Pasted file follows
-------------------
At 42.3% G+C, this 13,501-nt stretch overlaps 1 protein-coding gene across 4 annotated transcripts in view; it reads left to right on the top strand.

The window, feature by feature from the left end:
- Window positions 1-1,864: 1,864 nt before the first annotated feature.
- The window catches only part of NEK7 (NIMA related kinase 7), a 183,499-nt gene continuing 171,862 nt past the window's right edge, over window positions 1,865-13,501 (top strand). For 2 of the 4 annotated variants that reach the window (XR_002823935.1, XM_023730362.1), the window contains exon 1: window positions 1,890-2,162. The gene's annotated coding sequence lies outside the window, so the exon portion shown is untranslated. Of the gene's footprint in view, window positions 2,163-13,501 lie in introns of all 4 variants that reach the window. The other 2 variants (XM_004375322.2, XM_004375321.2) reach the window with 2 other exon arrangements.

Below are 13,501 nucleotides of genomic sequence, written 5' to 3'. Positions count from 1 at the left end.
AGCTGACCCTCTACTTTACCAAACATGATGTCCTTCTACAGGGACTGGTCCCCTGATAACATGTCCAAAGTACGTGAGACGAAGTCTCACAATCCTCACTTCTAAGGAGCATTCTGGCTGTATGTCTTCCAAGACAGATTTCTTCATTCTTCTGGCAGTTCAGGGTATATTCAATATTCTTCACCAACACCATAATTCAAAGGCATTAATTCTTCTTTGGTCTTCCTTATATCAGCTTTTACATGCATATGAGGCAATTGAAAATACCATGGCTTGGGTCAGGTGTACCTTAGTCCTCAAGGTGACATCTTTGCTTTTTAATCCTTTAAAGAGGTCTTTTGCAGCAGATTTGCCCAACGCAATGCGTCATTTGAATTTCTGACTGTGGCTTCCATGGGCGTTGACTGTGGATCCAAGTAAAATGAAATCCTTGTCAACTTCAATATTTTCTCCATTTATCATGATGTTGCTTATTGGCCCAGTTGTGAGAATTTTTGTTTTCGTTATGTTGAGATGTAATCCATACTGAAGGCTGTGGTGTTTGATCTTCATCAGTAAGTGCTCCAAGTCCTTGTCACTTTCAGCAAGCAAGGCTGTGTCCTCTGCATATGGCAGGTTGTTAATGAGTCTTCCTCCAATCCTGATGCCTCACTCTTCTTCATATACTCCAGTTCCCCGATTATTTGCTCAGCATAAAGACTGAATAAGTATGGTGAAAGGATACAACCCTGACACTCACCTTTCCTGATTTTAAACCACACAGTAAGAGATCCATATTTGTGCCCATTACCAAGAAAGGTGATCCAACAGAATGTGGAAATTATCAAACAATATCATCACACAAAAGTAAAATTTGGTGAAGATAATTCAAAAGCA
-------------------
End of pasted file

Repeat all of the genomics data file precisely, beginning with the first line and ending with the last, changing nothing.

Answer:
At 42.3% G+C, this 13,501-nt stretch overlaps 1 protein-coding gene across 4 annotated transcripts in view; it reads left to right on the top strand.

The window, feature by feature from the left end:
- Window positions 1-1,864: 1,864 nt before the first annotated feature.
- The window catches only part of NEK7 (NIMA related kinase 7), a 183,499-nt gene continuing 171,862 nt past the window's right edge, over window positions 1,865-13,501 (top strand). For 2 of the 4 annotated variants that reach the window (XR_002823935.1, XM_023730362.1), the window contains exon 1: window positions 1,890-2,162. The gene's annotated coding sequence lies outside the window, so the exon portion shown is untranslated. Of the gene's footprint in view, window positions 2,163-13,501 lie in introns of all 4 variants that reach the window. The other 2 variants (XM_004375322.2, XM_004375321.2) reach the window with 2 other exon arrangements.

Below are 13,501 nucleotides of genomic sequence, written 5' to 3'. Positions count from 1 at the left end.
AGCTGACCCTCTACTTTACCAAACATGATGTCCTTCTACAGGGACTGGTCCCCTGATAACATGTCCAAAGTACGTGAGACGAAGTCTCACAATCCTCACTTCTAAGGAGCATTCTGGCTGTATGTCTTCCAAGACAGATTTCTTCATTCTTCTGGCAGTTCAGGGTATATTCAATATTCTTCACCAACACCATAATTCAAAGGCATTAATTCTTCTTTGGTCTTCCTTATATCAGCTTTTACATGCATATGAGGCAATTGAAAATACCATGGCTTGGGTCAGGTGTACCTTAGTCCTCAAGGTGACATCTTTGCTTTTTAATCCTTTAAAGAGGTCTTTTGCAGCAGATTTGCCCAACGCAATGCGTCATTTGAATTTCTGACTGTGGCTTCCATGGGCGTTGACTGTGGATCCAAGTAAAATGAAATCCTTGTCAACTTCAATATTTTCTCCATTTATCATGATGTTGCTTATTGGCCCAGTTGTGAGAATTTTTGTTTTCGTTATGTTGAGATGTAATCCATACTGAAGGCTGTGGTGTTTGATCTTCATCAGTAAGTGCTCCAAGTCCTTGTCACTTTCAGCAAGCAAGGCTGTGTCCTCTGCATATGGCAGGTTGTTAATGAGTCTTCCTCCAATCCTGATGCCTCACTCTTCTTCATATACTCCAGTTCCCCGATTATTTGCTCAGCATAAAGACTGAATAAGTATGGTGAAAGGATACAACCCTGACACTCACCTTTCCTGATTTTAAACCACACAGTAAGAGATCCATATTTGTGCCCATTACCAAGAAAGGTGATCCAACAGAATGTGGAAATTATCAAACAATATCATCACACAAAAGTAAAATTTGGTGAAGATAATTCAAAAGCA